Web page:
Writing on the beach
The surf in front of me, just 50 feet away, curls gently into white froth. It crashes, swishes, sighs, then effervesces in iridescent foam bubbles. The wind is from the southwest, from the sea. I feel it on my right collarbone; it dries the sweat from my run. Seagulls cry. Beachcombers in straw hats pick their way through the swash zone, heads down, scanning for shells. I sit at the edge of the tide line, with my butt in dry soft sand and my bare feet on the smooth wet pack. My coffee steams next to me, and dark clouds build in the southwest over the ocean. The sun rises over my left shoulder and pinks the surface of the Atlantic.
Brightly colored houses
Up and down the beach are boxy houses painted in cheerful yellows, turquoises, peaches, seafoam greens — Caribbean colors — all with fresh white trim. They are bright and happy and beachy against the blue morning sky, white clouds, and light sand.
Skimmers fly into the wind
Just above the break point of the waves, three compact white birds with angular, black-rimmed wings fly into the wind. They rise and dip with the wind currents, headed toward the darkening storm. Waves rise under them then fall forward. The skimmers make steady progress down the beach and out of sight.
Sandpipers run from water
Our daughter and I giggle when we see fat sandpipers on their tiny little legs run quickly from incoming ripples, desperate to avoid letting the water touch their feet. It’s as if they don’t realize — despite being sea birds who feed in the wet sand of the swash zone — where they are, and that waves wash in and out where they eat. They’re tiny and hyper. They constantly stick their bills into the sand to nose around for crustaceans and worms, probe, probe, probing. They get lost in it, dashing from spot to spot on their short little legs, then an inch-high wavelet washes towards them, and when it’s a centimeter from touching them, they panic and flee. Their little stick legs are a blur, like cartoon character legs, under the pipers’ fat little bodies.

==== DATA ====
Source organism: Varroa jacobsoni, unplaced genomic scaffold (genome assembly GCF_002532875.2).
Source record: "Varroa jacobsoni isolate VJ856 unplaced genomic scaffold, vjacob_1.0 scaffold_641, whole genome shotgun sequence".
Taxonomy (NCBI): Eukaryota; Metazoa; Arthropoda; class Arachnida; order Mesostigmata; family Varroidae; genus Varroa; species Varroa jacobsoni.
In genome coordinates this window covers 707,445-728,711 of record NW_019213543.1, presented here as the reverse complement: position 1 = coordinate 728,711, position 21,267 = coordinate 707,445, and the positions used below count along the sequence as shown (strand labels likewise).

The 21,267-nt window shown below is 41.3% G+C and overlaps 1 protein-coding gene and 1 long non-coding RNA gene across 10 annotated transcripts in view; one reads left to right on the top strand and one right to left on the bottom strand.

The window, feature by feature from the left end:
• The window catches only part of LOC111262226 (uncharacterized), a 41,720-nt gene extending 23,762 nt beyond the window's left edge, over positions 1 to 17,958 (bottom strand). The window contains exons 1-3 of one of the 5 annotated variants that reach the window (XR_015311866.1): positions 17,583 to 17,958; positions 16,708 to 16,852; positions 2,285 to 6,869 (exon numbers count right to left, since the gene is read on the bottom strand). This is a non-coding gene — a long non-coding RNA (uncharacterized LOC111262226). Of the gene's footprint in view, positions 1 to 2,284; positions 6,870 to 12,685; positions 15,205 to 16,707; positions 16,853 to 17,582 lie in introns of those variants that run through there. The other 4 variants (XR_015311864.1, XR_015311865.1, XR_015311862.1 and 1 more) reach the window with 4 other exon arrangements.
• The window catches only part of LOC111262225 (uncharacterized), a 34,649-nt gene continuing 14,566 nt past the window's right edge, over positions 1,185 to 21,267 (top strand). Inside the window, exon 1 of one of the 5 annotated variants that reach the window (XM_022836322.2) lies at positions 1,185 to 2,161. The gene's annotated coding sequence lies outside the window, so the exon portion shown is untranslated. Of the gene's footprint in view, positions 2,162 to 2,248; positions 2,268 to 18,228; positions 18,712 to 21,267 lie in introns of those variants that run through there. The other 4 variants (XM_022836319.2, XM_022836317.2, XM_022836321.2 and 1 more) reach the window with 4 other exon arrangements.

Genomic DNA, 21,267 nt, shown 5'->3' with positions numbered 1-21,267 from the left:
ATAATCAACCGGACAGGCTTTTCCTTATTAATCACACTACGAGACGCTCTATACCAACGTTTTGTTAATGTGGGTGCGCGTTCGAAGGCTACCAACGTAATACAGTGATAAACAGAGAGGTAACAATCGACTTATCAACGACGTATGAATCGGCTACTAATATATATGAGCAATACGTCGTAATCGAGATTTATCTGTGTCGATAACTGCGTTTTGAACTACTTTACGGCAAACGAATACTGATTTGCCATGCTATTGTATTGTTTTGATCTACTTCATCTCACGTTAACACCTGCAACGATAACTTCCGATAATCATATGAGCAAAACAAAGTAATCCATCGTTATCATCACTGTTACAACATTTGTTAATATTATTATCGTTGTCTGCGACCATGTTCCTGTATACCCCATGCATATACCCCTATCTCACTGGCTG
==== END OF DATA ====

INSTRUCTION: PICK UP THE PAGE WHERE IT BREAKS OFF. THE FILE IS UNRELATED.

Shadows on the sand
The morning light is slanted and golden. It makes my seated shadow long on soft, caramel sand. The beach is full of footprints, each with its own shadow from the leading ledge of the indentation. Dark clouds in the distance, billows of grey clouds with ran falling beneath them, cast shadows I can’t see on the ocean beneath them. A cloud has moved over the sun; the breeze is fresh and cool, waves curl and splash, and shadows have disappeared until the sun emerges again.
The Atlantic Ocean
Under a blue sky nearly covered with loose cottonball clouds, the Atlantic Ocean is greenish brown before me. I see two boats far off on the horizon, and cloud towers even farther out. Their tops shine white in the sunlight they catch. The sea is choppy from the breeze, but the waves are small and gentle. From my left shoulder all the way in front of me to my right shoulder, the Atlantic arcs to the horizon, an unfathomable basin of salt and water.
Written from the beach on our vacation to Atlantic Beach, North Carolina, in August of 2020. The featured image is not from the day I wrote; it is from the day after Tropical Storm Isaias blew through and the wind and sea were still wild.